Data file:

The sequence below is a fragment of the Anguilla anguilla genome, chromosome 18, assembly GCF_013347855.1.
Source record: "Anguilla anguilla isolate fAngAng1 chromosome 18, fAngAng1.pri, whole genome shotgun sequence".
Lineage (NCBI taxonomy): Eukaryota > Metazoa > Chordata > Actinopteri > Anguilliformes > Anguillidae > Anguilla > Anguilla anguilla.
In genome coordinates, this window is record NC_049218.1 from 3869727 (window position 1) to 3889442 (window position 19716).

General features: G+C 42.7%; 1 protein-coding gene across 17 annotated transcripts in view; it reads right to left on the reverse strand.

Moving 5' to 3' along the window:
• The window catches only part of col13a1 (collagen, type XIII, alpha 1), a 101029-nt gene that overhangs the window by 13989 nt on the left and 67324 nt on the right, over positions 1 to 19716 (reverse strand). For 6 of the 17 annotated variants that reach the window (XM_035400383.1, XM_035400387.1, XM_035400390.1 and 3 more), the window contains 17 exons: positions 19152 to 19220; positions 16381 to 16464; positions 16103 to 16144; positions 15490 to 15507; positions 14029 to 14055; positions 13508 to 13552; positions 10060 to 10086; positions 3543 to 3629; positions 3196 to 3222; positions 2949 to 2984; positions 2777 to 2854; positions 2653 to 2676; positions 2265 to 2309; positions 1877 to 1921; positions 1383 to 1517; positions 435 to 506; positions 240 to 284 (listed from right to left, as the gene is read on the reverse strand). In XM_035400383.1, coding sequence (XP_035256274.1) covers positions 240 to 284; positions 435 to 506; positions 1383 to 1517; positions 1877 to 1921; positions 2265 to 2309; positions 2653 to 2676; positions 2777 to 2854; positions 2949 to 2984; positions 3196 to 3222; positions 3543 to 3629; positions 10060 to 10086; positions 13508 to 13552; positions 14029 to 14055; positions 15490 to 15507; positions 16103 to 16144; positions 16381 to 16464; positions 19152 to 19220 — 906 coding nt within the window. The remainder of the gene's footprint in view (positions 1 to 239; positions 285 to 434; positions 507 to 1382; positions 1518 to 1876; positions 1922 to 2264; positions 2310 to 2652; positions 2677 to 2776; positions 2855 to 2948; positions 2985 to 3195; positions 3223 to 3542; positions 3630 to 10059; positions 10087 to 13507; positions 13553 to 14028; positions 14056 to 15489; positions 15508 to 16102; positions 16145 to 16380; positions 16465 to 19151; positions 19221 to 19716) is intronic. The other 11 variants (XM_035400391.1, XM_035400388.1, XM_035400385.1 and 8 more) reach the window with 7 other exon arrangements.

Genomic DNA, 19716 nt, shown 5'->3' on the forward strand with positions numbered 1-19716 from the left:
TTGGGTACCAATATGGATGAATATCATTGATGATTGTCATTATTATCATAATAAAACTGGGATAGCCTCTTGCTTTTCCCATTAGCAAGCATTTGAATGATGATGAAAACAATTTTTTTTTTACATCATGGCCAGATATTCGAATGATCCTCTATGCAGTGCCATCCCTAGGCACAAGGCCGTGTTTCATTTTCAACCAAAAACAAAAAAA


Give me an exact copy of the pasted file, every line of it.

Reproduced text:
The sequence below is a fragment of the Anguilla anguilla genome, chromosome 18, assembly GCF_013347855.1.
Source record: "Anguilla anguilla isolate fAngAng1 chromosome 18, fAngAng1.pri, whole genome shotgun sequence".
Lineage (NCBI taxonomy): Eukaryota > Metazoa > Chordata > Actinopteri > Anguilliformes > Anguillidae > Anguilla > Anguilla anguilla.
In genome coordinates, this window is record NC_049218.1 from 3869727 (window position 1) to 3889442 (window position 19716).

General features: G+C 42.7%; 1 protein-coding gene across 17 annotated transcripts in view; it reads right to left on the reverse strand.

Moving 5' to 3' along the window:
• The window catches only part of col13a1 (collagen, type XIII, alpha 1), a 101029-nt gene that overhangs the window by 13989 nt on the left and 67324 nt on the right, over positions 1 to 19716 (reverse strand). For 6 of the 17 annotated variants that reach the window (XM_035400383.1, XM_035400387.1, XM_035400390.1 and 3 more), the window contains 17 exons: positions 19152 to 19220; positions 16381 to 16464; positions 16103 to 16144; positions 15490 to 15507; positions 14029 to 14055; positions 13508 to 13552; positions 10060 to 10086; positions 3543 to 3629; positions 3196 to 3222; positions 2949 to 2984; positions 2777 to 2854; positions 2653 to 2676; positions 2265 to 2309; positions 1877 to 1921; positions 1383 to 1517; positions 435 to 506; positions 240 to 284 (listed from right to left, as the gene is read on the reverse strand). In XM_035400383.1, coding sequence (XP_035256274.1) covers positions 240 to 284; positions 435 to 506; positions 1383 to 1517; positions 1877 to 1921; positions 2265 to 2309; positions 2653 to 2676; positions 2777 to 2854; positions 2949 to 2984; positions 3196 to 3222; positions 3543 to 3629; positions 10060 to 10086; positions 13508 to 13552; positions 14029 to 14055; positions 15490 to 15507; positions 16103 to 16144; positions 16381 to 16464; positions 19152 to 19220 — 906 coding nt within the window. The remainder of the gene's footprint in view (positions 1 to 239; positions 285 to 434; positions 507 to 1382; positions 1518 to 1876; positions 1922 to 2264; positions 2310 to 2652; positions 2677 to 2776; positions 2855 to 2948; positions 2985 to 3195; positions 3223 to 3542; positions 3630 to 10059; positions 10087 to 13507; positions 13553 to 14028; positions 14056 to 15489; positions 15508 to 16102; positions 16145 to 16380; positions 16465 to 19151; positions 19221 to 19716) is intronic. The other 11 variants (XM_035400391.1, XM_035400388.1, XM_035400385.1 and 8 more) reach the window with 7 other exon arrangements.

Genomic DNA, 19716 nt, shown 5'->3' on the forward strand with positions numbered 1-19716 from the left:
TTGGGTACCAATATGGATGAATATCATTGATGATTGTCATTATTATCATAATAAAACTGGGATAGCCTCTTGCTTTTCCCATTAGCAAGCATTTGAATGATGATGAAAACAATTTTTTTTTTACATCATGGCCAGATATTCGAATGATCCTCTATGCAGTGCCATCCCTAGGCACAAGGCCGTGTTTCATTTTCAACCAAAAACAAAAAAA